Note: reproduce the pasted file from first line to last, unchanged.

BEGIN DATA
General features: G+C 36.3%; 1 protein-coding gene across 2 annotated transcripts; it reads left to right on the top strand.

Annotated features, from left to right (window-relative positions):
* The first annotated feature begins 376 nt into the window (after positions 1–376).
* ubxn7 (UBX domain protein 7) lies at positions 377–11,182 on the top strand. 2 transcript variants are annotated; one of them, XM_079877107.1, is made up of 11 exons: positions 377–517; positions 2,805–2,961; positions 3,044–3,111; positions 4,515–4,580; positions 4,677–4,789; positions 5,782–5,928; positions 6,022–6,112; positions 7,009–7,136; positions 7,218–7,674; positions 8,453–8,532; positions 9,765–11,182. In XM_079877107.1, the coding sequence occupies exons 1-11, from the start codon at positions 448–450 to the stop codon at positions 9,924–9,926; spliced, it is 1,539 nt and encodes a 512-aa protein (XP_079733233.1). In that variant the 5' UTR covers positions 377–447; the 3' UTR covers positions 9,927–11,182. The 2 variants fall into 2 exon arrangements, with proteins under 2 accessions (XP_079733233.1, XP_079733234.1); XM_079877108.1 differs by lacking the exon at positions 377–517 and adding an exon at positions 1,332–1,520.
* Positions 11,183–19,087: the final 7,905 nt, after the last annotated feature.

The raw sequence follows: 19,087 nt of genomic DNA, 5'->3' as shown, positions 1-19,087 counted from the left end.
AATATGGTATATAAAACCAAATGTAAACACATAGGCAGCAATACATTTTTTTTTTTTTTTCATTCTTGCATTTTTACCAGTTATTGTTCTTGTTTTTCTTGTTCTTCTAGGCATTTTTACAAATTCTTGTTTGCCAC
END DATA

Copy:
General features: G+C 36.3%; 1 protein-coding gene across 2 annotated transcripts; it reads left to right on the top strand.

Annotated features, from left to right (window-relative positions):
* The first annotated feature begins 376 nt into the window (after positions 1–376).
* ubxn7 (UBX domain protein 7) lies at positions 377–11,182 on the top strand. 2 transcript variants are annotated; one of them, XM_079877107.1, is made up of 11 exons: positions 377–517; positions 2,805–2,961; positions 3,044–3,111; positions 4,515–4,580; positions 4,677–4,789; positions 5,782–5,928; positions 6,022–6,112; positions 7,009–7,136; positions 7,218–7,674; positions 8,453–8,532; positions 9,765–11,182. In XM_079877107.1, the coding sequence occupies exons 1-11, from the start codon at positions 448–450 to the stop codon at positions 9,924–9,926; spliced, it is 1,539 nt and encodes a 512-aa protein (XP_079733233.1). In that variant the 5' UTR covers positions 377–447; the 3' UTR covers positions 9,927–11,182. The 2 variants fall into 2 exon arrangements, with proteins under 2 accessions (XP_079733233.1, XP_079733234.1); XM_079877108.1 differs by lacking the exon at positions 377–517 and adding an exon at positions 1,332–1,520.
* Positions 11,183–19,087: the final 7,905 nt, after the last annotated feature.

The raw sequence follows: 19,087 nt of genomic DNA, 5'->3' as shown, positions 1-19,087 counted from the left end.
AATATGGTATATAAAACCAAATGTAAACACATAGGCAGCAATACATTTTTTTTTTTTTTTCATTCTTGCATTTTTACCAGTTATTGTTCTTGTTTTTCTTGTTCTTCTAGGCATTTTTACAAATTCTTGTTTGCCAC